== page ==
The posters underwent a two-stage review process. Initially they were reviewed by a team of eight scientists within the VISG project team, then submitted to a technical sub-group of the AELG or other appropriate organisations (Figure 16), typically including engineers, risk managers and business continuity advisors. Their feedback was used to revise the posters. This process was repeated as required, with up to five iterations in some cases. Posters were also reviewed by colleagues from the Alaska Volcano Observatory, who have extensive operational experience in responding to ash-producing eruptions and interacting with affected sectors before, during and after ashfall events. This provided a valuable external perspective.
Once finalised, the updated Series 2 posters were distributed to all AELG members, to the New Zealand National Engineering Lifelines Committee for national distribution, and also hosted on the AELG and GNS Science websites as an open access resource (http://www.aelg.org.nz/volcanic-impacts/visg-projects/; http://www.gns.cri.nz/Home/Learning/Science-Topics/Volcanoes/Eruption-What-to-do/Ash-Impact-Posters). Public outreach talks and briefings by GNS Science staff in New Zealand, which regularly include briefings to regional engineering lifeline groups, routinely promote awareness of the posters, along with other preparedness and mitigation resources. An annual volcanic hazard short-course for infrastructure and emergency managers also uses the posters during exercises. They are also used in university teaching for scenario-based role-play simulations. Series 1 posters were also widely disseminated and utilised during the 2012 Te Maari eruption from Tongariro volcano.
The suite of posters has also been shared internationally, via distribution by the IAVCEI Cities and Volcanoes Commission’s Volcanic Ash Impacts Working Group and will be hosted on the USGS Volcanic Ash Impacts Website (http://volcanoes.usgs.gov/ash/index.html) as a resource for the global community.
Posters in action – Esquel case study
The water sources for the city are primarily groundwater and thus are relatively resilient to ashfall contamination. However, there is a point of vulnerability where the water is delivered to the treatment plant along the open, concrete-lined 2.3 km-long Canal de Faldeo (Figure 18B).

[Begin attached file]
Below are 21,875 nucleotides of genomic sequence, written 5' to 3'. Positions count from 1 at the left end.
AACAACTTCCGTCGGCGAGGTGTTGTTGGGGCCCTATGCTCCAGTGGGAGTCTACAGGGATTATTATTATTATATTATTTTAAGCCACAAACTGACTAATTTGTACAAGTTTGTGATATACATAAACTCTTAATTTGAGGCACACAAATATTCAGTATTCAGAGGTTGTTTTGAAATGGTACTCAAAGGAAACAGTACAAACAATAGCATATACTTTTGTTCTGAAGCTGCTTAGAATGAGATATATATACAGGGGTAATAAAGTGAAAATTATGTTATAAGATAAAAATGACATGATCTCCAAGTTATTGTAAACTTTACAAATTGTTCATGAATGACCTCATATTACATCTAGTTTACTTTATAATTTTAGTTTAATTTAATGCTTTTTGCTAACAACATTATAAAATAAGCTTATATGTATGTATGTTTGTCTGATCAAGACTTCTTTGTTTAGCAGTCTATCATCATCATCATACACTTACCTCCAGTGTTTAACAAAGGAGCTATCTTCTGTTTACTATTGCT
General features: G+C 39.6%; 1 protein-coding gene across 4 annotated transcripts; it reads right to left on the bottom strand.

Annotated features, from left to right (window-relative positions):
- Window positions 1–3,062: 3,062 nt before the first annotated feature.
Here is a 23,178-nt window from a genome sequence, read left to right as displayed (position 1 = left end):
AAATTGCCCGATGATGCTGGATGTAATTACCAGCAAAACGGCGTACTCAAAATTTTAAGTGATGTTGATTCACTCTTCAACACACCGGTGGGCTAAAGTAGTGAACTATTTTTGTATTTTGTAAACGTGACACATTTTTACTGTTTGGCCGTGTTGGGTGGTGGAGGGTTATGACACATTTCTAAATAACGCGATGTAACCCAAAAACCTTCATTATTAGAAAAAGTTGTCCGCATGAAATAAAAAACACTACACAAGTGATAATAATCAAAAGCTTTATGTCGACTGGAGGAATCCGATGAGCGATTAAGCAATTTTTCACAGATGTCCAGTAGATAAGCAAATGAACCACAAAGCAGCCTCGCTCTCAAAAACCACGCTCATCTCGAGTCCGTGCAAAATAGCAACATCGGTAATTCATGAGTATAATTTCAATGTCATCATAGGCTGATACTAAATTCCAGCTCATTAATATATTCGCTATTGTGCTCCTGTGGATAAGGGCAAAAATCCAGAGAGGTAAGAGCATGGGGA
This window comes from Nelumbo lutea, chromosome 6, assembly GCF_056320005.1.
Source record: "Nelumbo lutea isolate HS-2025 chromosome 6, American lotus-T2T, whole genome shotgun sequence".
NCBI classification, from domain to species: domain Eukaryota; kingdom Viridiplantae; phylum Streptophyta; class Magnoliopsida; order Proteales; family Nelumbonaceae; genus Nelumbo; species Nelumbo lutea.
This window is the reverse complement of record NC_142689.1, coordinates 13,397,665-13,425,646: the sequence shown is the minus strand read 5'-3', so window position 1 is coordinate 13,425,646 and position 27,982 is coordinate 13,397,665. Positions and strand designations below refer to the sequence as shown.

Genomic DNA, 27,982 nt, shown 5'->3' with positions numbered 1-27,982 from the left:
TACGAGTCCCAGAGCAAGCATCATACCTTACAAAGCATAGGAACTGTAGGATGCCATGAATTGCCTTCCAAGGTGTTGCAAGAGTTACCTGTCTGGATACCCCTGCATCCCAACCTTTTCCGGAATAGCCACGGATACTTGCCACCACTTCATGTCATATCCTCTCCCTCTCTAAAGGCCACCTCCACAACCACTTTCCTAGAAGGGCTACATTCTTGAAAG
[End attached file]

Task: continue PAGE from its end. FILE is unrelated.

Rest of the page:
The water supply authority did not have any knowledge of potential impacts of an ashfall on the water supply. In their search for information they contacted a member of our research team (CS) who had authored a review of the subject (Stewart et al. ). She provided advice, in collaboration with a local university, on an appropriate water sampling and monitoring regime and interpretation of ashfall leachate data. Using the poster “Advice for water supply managers” (Figures 1, 2, 3, 4, 5), she also provided guidance on impacts and mitigation strategies. Water sampling showed that levels of sulphate and dissolved iron and aluminium were higher in the Canal de Faldeo than the raw water source, and to a lesser extent, in treated drinking water (Stewart et al. ). These elevated levels were sufficient to produce a noticeable taste in the final drinking water but remained well below Argentinian drinking water standards (see Stewart et al. ). The water authority was thus able to reassure the public that ashfall contamination of the water source did not pose a public health risk.
Two-way exchange of information between the poster design team and the water authority was critical for ground-truthing and refining the management advice on the posters. Our predictions were that the primary impacts of the ashfall would be an increase in raw water turbidity and that water demand would increase as residents cleared ash from their properties. These both proved to be the case. Local authorities also noted the value of the poster’s advice to communicate information to the public in a timely and transparent manner as the metallic taste in the water had caused some anxiety about contamination of the water supply.